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Memorial of the American Equal Rights Association to Congress, January 3, 1867

Proponents of abolition and suffrage were united in their initial push for universal civil rights. Frederick Douglass, Theodore Tilton, Lucretia Mott, Elizabeth Cady Stanton, and Susan B. Anthony, all officers of the American Equal Rights Association, petitioned Congress in 1867 in an appeal for equal rights for all citizens, regardless of color or sex.

Records of the U.S. House of Representatives, National Archives and Records Administration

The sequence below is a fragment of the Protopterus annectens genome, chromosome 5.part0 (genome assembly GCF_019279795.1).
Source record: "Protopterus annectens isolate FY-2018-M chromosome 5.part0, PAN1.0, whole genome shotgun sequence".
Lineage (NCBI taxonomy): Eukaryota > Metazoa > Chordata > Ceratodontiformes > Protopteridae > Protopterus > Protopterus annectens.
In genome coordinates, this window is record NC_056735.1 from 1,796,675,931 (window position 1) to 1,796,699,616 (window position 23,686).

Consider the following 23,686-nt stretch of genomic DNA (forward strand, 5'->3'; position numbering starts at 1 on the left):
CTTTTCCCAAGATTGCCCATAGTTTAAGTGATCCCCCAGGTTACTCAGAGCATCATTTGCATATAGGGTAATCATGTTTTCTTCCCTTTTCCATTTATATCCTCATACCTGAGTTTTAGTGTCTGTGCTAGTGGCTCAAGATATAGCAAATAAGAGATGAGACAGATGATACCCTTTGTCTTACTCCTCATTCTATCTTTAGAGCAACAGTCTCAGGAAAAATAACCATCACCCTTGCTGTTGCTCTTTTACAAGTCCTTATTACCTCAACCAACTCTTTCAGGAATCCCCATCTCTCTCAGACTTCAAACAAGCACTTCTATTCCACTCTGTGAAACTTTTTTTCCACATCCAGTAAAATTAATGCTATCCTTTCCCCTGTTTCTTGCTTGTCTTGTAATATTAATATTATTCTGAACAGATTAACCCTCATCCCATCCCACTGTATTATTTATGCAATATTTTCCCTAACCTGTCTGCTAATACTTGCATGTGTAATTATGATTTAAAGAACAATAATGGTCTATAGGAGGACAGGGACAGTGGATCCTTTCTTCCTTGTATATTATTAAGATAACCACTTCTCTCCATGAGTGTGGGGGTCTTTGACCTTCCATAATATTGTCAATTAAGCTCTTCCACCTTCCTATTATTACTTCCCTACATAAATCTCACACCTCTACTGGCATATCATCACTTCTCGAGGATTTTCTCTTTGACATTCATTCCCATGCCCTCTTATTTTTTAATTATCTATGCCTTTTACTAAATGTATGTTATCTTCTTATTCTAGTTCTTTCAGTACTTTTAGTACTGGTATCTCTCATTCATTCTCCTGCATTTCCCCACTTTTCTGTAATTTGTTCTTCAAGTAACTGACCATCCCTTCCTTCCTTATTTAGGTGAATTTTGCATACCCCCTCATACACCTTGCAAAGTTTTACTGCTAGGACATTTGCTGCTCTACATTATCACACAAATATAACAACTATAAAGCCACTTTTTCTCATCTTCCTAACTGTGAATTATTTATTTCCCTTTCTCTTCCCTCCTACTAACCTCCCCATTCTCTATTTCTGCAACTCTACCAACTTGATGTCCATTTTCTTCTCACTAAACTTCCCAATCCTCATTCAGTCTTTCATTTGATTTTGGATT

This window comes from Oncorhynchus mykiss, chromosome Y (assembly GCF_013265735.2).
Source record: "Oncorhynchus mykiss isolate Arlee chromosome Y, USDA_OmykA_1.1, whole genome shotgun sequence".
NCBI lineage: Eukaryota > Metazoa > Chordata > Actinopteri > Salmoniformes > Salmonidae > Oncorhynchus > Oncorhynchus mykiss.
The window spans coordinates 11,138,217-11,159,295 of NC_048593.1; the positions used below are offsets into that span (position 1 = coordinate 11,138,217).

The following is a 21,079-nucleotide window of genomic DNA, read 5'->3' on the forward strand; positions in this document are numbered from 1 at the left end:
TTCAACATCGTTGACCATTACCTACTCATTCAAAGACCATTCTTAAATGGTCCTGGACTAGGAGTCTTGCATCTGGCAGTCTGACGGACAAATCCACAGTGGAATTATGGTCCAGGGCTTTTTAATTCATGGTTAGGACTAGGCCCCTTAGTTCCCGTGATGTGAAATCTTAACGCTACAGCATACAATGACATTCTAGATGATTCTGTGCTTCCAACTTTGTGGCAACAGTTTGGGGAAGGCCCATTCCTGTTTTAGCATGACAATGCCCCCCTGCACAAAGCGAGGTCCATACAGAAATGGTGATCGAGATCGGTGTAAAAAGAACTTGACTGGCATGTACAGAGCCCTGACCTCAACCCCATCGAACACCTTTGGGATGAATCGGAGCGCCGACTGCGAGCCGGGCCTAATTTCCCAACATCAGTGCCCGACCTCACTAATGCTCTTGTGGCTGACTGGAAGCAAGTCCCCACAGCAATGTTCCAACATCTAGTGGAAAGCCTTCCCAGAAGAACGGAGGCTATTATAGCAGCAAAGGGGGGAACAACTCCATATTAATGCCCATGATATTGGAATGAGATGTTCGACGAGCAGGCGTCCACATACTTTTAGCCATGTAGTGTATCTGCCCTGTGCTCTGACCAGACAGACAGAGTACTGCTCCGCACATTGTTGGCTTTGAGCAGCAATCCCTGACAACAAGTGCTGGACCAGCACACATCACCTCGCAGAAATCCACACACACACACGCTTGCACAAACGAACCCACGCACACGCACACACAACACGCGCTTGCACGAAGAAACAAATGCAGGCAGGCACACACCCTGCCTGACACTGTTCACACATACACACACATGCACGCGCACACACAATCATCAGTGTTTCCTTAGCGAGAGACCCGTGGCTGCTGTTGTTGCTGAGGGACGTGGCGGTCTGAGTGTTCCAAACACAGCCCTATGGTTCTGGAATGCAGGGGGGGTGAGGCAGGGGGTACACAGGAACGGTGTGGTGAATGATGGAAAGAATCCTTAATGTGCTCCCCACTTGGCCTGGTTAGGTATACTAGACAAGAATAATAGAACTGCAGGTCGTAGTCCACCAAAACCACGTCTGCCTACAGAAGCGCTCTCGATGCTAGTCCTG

Memorial of the American Equal Rights Association to Congress

Suffrage for All

After the Civil War, many suffragists who had worked to abolish slavery hoped Congress would guarantee full civil rights for all citizens, regardless of race or sex. Instead, the Fifteenth Amendment banned discrimination on the basis of race or color, but not gender. This split the ranks of those who had previously joined forces in support of civil rights. Some suffragists accepted the urgency of protecting freedmen as a step toward universal suffrage; others felt betrayed that the cause for women was not more strongly pressed.